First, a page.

Tuesday, February 26, 2008

No single treatment preferred for prostate cancer

It comes as no surprise to many of us who have been diagnosed with prostate cancer that there is no single treatment accepted by the medical community as the best.

There's surgical removal, radiation, and hormone therapy. There's even watchful waiting, which is really no treatment at all but a way of monitoring the tumor for signs of growing.

A report by the Agency for Healthcare Research and Quality reviewed all the treatments and could not recommend one over the others because of a lack of research in prostate cancer.

When I researched what type of treatment I should undergo for protate cancer, I came to my conclusion partly based on the stage of the tumor. It's troubling that the actual reason that men have so many options is because there isn't the clinical data available for better treatment decisions.

"Information is really lacking to determine whether overall one treatment is more effective and preferred," Dr. Timothy Wilt of from the Minneapolis Veterans Affairs Center for Chronic Disease Outcomes Research is quoted.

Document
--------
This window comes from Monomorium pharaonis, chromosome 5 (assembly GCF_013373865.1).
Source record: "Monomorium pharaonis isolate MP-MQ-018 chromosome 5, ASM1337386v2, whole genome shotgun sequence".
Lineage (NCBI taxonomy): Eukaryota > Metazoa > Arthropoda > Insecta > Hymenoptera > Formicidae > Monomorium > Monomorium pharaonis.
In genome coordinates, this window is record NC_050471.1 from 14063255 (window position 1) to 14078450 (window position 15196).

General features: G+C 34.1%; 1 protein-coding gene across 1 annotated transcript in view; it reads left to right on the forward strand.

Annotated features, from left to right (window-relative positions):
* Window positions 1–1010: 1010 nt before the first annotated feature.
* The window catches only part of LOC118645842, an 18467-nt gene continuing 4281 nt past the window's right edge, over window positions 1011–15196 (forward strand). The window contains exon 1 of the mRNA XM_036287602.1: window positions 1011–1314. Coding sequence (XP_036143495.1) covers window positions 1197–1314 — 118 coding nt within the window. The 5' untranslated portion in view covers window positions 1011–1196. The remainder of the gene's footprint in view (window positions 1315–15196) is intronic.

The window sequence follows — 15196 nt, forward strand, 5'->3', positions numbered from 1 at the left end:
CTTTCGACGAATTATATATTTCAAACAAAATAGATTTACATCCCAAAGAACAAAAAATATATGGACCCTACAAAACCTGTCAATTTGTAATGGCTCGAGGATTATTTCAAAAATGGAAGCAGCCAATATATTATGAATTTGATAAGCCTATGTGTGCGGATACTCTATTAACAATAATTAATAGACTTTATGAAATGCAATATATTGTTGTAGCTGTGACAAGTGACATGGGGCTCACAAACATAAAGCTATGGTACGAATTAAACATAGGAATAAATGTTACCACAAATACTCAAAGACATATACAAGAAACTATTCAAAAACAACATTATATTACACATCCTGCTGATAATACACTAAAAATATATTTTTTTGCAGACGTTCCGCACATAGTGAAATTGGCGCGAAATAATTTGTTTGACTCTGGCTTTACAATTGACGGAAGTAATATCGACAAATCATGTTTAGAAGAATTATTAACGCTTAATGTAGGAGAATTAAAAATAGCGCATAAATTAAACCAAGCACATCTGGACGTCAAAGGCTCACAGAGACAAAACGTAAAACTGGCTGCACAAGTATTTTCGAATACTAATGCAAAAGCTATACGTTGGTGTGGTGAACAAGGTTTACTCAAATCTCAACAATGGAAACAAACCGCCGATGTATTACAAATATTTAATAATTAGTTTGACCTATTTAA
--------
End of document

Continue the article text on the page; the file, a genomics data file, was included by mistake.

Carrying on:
The reason for this lack of data:

  • Lack of financing
  • Lack of advocacy
  • Reluctance of men to participate in clinical trials
  • A long time for tumors to turn deadly

The International Herald Tribune notes that US government spending on prostate cancer lags behind breast cancer research. The National Cancer Institute funded $305.6 million for prostate cancer compared to $551.1 million for breast cancer in 2007.

I'm not crying foul that prostate cancer is more deserving than breast cancer. They both should be adequately funded so men and women can both make the best choices about their cancer treatment.

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